# Use this simple calculation to work out how much profit you've banked on your shares

by , 05 June 2013

When it comes to selling shares out of your portfolio, one of the most important figures you'll need to know is the return on your investment. But how do you know how much money you've banked? Read on to uncover how to calculate your percentage gain…

You buy shares to make money – and that’s why before you sell your shares the thing you need to know most is what return have you made on your money.

This is known as percentage gain and looks at how much money you have now versus how much money you initially invested in a share.

Luckily, there’s a simple calculation you can use to calculate your total return on your investment, explains Gareth Stokes in Fear, Greed and the Stockmarket.

A simple way to calculate your share returns

Let’s say that, at the beginning of 2012, while scanning the stock market, you decide Tiger Brands looks promising because of its defensive exposure to domestic food brands.

For this reason, you decide to buy 250 Tiger Brands shares at a price of R246.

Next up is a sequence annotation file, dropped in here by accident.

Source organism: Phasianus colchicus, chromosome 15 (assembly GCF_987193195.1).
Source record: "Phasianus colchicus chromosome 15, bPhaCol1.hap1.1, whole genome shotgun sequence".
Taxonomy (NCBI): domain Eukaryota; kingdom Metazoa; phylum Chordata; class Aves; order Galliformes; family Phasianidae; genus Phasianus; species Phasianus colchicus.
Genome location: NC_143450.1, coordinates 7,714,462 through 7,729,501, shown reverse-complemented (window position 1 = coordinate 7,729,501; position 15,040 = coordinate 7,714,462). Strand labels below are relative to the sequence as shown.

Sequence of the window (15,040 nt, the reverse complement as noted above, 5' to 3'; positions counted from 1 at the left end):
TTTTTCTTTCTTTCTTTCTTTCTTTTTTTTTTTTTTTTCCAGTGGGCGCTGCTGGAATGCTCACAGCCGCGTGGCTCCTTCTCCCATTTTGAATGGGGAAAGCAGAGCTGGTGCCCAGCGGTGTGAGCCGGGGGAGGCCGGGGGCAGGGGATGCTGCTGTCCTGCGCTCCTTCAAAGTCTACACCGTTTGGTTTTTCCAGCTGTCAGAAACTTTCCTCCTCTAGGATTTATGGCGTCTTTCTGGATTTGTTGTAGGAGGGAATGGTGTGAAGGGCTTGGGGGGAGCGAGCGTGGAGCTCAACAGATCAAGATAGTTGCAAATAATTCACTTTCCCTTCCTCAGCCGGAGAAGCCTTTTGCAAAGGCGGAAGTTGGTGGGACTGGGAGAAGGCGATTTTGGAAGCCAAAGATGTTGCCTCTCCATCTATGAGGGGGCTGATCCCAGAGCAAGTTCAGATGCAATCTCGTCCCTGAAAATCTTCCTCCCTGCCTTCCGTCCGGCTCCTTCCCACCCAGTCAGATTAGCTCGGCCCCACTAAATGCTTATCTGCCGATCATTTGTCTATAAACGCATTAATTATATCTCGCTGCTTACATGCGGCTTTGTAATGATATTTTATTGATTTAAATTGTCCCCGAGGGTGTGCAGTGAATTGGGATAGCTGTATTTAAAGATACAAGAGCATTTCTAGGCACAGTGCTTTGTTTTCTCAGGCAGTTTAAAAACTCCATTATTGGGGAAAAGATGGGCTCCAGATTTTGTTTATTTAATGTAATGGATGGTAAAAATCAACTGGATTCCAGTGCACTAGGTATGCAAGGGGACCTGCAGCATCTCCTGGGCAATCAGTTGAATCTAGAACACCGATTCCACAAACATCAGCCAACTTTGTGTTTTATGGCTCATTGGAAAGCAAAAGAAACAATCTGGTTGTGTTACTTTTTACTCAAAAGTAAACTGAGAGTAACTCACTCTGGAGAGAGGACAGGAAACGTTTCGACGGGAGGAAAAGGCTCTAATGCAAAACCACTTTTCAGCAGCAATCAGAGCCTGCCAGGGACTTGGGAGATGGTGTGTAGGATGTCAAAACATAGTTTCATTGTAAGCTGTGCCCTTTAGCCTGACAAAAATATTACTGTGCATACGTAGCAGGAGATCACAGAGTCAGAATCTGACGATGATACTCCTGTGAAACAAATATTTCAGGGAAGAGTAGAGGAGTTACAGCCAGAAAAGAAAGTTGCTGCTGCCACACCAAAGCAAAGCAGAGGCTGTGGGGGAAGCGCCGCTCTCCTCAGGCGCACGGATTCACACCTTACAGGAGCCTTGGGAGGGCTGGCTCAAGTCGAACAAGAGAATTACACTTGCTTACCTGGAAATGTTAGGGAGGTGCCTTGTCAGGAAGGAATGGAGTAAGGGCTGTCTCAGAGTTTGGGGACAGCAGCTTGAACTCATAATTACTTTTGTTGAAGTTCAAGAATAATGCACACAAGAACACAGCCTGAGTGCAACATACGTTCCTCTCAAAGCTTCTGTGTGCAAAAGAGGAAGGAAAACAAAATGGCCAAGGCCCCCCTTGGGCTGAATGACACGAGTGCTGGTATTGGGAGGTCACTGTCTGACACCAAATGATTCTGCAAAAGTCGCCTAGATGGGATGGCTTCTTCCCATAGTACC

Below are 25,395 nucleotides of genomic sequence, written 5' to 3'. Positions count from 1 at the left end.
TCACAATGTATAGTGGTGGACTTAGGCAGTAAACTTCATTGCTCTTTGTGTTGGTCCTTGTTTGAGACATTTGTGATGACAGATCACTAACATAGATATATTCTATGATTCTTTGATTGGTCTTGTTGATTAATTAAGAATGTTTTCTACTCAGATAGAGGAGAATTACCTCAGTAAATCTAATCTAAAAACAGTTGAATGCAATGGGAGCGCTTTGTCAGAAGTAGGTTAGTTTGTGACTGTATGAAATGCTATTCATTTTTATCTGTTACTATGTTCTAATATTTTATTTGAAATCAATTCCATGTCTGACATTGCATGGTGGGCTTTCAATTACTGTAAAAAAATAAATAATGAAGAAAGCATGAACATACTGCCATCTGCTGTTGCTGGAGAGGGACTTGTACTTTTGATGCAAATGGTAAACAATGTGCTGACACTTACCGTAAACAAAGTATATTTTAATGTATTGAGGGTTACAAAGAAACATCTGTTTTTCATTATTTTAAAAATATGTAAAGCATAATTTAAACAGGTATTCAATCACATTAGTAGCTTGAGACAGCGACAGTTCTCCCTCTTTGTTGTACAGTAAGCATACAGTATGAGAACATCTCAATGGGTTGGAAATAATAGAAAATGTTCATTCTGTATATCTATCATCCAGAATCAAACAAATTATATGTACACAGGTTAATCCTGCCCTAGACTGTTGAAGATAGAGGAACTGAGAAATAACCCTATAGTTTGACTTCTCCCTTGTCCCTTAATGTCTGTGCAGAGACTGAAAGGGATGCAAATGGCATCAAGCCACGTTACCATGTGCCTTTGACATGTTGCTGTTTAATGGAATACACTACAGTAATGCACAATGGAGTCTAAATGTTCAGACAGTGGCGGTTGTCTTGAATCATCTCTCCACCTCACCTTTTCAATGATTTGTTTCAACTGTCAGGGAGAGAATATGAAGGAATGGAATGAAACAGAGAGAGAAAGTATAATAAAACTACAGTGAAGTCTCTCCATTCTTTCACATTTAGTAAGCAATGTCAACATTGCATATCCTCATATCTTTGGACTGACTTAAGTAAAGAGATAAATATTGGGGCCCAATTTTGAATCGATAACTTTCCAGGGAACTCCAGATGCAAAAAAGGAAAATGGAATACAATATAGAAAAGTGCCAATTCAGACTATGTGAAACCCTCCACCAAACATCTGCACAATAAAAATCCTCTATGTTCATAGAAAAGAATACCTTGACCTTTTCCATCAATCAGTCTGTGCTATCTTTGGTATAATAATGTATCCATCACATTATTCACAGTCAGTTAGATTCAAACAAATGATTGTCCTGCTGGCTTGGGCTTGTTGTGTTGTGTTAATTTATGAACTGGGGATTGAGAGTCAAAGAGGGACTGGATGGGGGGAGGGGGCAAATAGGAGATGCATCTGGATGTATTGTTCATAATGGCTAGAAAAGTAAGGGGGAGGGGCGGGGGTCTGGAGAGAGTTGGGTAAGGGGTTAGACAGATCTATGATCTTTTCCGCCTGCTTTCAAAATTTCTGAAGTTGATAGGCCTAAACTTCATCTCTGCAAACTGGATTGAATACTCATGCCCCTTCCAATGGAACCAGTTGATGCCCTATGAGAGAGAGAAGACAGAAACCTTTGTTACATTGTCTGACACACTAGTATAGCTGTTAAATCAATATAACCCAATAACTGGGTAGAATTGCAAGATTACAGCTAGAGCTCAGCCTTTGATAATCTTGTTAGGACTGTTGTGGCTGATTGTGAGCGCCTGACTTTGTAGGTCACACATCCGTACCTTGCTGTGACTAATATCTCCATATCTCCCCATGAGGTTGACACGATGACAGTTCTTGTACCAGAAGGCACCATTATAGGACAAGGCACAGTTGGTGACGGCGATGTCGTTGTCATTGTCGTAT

Your initial position is as follows: number of shares x price of shares = total investment

250 Tiger Brands shares at R246 per share = total initial investment of R61,500

On 11 January 2013 (one year later), you want to determine the return you’ve earned on your Tiger Brands investment to see if it’s a good idea to sell out and bank your profit.

To make a correct assessment you need to know two things.

Number one, you need to determine the price of Tiger Brands shares on the closing date, 11 January 2013 for our example. And, number two, you need to know the dividends paid to you by Tiger Brands during the year.

During 2012, Tiger Brands paid two dividends (an interim dividend and a final dividend) totalling R7.23. You then need to establish the latest price of Tiger Brands shares, which were changing hands at R313 per share on the date in question.

Now you need to calculate your total gain as follows: Closing price – initial price + dividends

R313 – R246 = R67 (the capital gain for the period under review) PLUS R7.23 (the value of the dividends paid for the period under review).

WOW! You’ve clearly made some money on this transaction.

Now work out your total return using this formula:
((Capital return + dividend) / purchase price) x 100

For this transaction, your total return is (R67 + R7.23) / by your initial purchase price (R246) and equals an impressive 30% return in just one year!

That’s great news! But remember, you won’t realise the return on your investments until you sell these shares.